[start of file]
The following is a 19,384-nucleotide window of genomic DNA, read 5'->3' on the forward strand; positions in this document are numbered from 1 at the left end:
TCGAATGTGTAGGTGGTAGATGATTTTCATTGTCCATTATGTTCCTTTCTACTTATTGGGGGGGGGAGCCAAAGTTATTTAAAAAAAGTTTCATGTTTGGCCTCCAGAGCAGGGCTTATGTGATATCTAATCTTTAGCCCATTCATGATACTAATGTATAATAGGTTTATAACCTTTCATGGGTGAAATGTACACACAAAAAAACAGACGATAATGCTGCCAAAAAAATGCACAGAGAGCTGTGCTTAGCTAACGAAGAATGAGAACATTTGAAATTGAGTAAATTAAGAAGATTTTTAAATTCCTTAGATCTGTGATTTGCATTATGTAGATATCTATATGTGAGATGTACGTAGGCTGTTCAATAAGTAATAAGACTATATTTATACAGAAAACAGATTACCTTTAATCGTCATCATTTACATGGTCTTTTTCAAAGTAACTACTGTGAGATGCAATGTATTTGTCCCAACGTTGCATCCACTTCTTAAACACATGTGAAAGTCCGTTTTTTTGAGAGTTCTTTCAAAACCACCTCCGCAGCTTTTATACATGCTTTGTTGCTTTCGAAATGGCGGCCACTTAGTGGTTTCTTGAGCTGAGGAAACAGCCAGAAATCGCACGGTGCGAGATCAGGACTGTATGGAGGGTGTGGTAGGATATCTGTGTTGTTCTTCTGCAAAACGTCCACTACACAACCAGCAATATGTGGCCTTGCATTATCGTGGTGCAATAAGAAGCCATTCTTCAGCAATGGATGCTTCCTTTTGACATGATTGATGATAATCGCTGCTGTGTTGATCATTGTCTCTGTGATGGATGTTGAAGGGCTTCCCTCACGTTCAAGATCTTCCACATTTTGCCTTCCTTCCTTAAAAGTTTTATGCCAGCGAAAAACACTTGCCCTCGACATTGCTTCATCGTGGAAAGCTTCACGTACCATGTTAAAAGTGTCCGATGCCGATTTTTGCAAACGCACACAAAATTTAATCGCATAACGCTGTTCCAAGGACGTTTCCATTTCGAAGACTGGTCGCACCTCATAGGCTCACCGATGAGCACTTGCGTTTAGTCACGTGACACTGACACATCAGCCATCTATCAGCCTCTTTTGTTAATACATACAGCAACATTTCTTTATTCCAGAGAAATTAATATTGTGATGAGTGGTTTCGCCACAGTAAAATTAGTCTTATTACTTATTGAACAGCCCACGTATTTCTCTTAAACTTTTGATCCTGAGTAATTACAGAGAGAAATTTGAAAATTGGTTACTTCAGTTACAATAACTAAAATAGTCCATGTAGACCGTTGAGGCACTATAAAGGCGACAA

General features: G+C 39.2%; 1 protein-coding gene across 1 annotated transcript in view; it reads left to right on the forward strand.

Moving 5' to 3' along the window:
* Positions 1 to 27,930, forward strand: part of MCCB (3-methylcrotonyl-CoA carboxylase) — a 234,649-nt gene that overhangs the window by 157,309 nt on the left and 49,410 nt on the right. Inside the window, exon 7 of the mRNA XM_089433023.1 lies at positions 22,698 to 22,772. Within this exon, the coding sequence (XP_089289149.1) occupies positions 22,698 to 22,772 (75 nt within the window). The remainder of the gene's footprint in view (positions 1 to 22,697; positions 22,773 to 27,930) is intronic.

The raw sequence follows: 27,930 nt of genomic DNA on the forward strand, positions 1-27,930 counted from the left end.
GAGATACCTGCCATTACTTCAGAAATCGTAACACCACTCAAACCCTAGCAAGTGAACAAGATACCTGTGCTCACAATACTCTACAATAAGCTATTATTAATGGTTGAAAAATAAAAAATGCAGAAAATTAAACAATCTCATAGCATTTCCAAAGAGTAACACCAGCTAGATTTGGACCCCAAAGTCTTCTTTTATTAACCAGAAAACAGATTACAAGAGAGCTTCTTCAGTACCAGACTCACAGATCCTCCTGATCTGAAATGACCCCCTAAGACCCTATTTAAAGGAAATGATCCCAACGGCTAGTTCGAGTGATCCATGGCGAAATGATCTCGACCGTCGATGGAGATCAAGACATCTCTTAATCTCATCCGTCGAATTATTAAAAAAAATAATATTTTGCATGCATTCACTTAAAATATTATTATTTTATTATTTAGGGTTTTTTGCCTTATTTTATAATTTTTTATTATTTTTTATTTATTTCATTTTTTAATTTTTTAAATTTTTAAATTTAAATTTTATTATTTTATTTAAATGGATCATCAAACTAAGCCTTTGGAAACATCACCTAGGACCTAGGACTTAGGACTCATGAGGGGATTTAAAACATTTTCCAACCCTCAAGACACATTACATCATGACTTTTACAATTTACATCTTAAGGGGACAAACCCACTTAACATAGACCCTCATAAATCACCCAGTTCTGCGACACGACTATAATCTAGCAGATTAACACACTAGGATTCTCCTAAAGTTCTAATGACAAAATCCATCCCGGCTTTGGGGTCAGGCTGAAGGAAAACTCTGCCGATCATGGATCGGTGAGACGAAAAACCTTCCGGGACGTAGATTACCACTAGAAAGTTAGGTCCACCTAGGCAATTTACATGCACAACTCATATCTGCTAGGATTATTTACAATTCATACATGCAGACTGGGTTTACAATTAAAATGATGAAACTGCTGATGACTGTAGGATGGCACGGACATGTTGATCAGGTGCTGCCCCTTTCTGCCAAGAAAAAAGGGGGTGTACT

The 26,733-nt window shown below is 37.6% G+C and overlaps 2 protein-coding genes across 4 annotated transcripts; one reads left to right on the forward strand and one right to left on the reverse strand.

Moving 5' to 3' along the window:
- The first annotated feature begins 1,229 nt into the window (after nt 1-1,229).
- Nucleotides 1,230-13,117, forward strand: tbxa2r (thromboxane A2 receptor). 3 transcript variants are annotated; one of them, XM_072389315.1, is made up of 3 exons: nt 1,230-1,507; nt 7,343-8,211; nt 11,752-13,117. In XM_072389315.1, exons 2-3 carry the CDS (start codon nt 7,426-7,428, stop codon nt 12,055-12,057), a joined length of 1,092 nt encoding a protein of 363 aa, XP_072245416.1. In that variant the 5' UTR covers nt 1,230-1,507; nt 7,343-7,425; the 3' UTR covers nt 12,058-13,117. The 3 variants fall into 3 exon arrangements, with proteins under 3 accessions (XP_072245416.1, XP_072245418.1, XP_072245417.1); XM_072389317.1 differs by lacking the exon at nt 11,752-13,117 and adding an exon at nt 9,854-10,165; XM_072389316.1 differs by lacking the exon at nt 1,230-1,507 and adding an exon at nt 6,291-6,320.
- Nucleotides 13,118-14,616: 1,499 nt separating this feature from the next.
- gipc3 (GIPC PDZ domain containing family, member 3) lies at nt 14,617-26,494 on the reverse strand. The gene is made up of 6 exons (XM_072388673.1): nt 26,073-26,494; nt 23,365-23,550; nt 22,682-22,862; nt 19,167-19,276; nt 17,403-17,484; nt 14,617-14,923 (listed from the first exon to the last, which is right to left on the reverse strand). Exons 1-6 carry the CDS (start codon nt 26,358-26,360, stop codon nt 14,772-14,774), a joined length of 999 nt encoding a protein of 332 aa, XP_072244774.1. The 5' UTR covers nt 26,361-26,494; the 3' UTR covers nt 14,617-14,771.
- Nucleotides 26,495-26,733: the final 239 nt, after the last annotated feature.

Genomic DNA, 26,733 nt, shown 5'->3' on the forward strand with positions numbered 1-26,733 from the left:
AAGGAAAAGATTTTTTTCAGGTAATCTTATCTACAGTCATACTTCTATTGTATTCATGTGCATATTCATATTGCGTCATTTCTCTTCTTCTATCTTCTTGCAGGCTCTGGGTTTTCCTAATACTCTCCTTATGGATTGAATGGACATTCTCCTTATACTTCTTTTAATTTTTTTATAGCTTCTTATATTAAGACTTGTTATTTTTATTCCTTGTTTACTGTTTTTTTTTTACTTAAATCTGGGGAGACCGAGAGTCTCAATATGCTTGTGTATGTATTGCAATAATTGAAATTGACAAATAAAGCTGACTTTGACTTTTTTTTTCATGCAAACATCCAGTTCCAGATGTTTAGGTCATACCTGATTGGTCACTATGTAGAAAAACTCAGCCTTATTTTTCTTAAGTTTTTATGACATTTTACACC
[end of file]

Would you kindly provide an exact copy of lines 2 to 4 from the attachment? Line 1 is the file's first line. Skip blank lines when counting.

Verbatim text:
TCGAATGTGTAGGTGGTAGATGATTTTCATTGTCCATTATGTTCCTTTCTACTTATTGGGGGGGGGAGCCAAAGTTATTTAAAAAAAGTTTCATGTTTGGCCTCCAGAGCAGGGCTTATGTGATATCTAATCTTTAGCCCATTCATGATACTAATGTATAATAGGTTTATAACCTTTCATGGGTGAAATGTACACACAAAAAAACAGACGATAATGCTGCCAAAAAAATGCACAGAGAGCTGTGCTTAGCTAACGAAGAATGAGAACATTTGAAATTGAGTAAATTAAGAAGATTTTTAAATTCCTTAGATCTGTGATTTGCATTATGTAGATATCTATATGTGAGATGTACGTAGGCTGTTCAATAAGTAATAAGACTATATTTATACAGAAAACAGATTACCTTTAATCGTCATCATTTACATGGTCTTTTTCAAAGTAACTACTGTGAGATGCAATGTATTTGTCCCAACGTTGCATCCACTTCTTAAACACATGTGAAAGTCCGTTTTTTTGAGAGTTCTTTCAAAACCACCTCCGCAGCTTTTATACATGCTTTGTTGCTTTCGAAATGGCGGCCACTTAGTGGTTTCTTGAGCTGAGGAAACAGCCAGAAATCGCACGGTGCGAGATCAGGACTGTATGGAGGGTGTGGTAGGATATCTGTGTTGTTCTTCTGCAAAACGTCCACTACACAACCAGCAATATGTGGCCTTGCATTATCGTGGTGCAATAAGAAGCCATTCTTCAGCAATGGATGCTTCCTTTTGACATGATTGATGATAATCGCTGCTGTGTTGATCATTGTCTCTGTGATGGATGTTGAAGGGCTTCCCTCACGTTCAAGATCTTCCACATTTTGCCTTCCTTCCTTAAAAGTTTTATGCCAGCGAAAAACACTTGCCCTCGACATTGCTTCATCGTGGAAAGCTTCACGTACCATGTTAAAAGTGTCCGATGCCGATTTTTGCAAACGCACACAAAATTTAATCGCATAACGCTGTTCCAAGGACGTTTCCATTTCGAAGACTGGTCGCACCTCATAGGCTCACCGATGAGCACTTGCGTTTAGTCACGTGACACTGACACATCAGCCATCTATCAGCCTCTTTTGTTAATACATACAGCAACATTTCTTTATTCCAGAGAAATTAATATTGTGATGAGTGGTTTCGCCACAGTAAAATTAGTCTTATTACTTATTGAACAGCCCACGTATTTCTCTTAAACTTTTGATCCTGAGTAATTACAGAGAGAAATTTGAAAATTGGTTACTTCAGTTACAATAACTAAAATAGTCCATGTAGACCGTTGAGGCACTATAAAGGCGACAA

General features: G+C 39.2%; 1 protein-coding gene across 1 annotated transcript in view; it reads left to right on the forward strand.

Moving 5' to 3' along the window: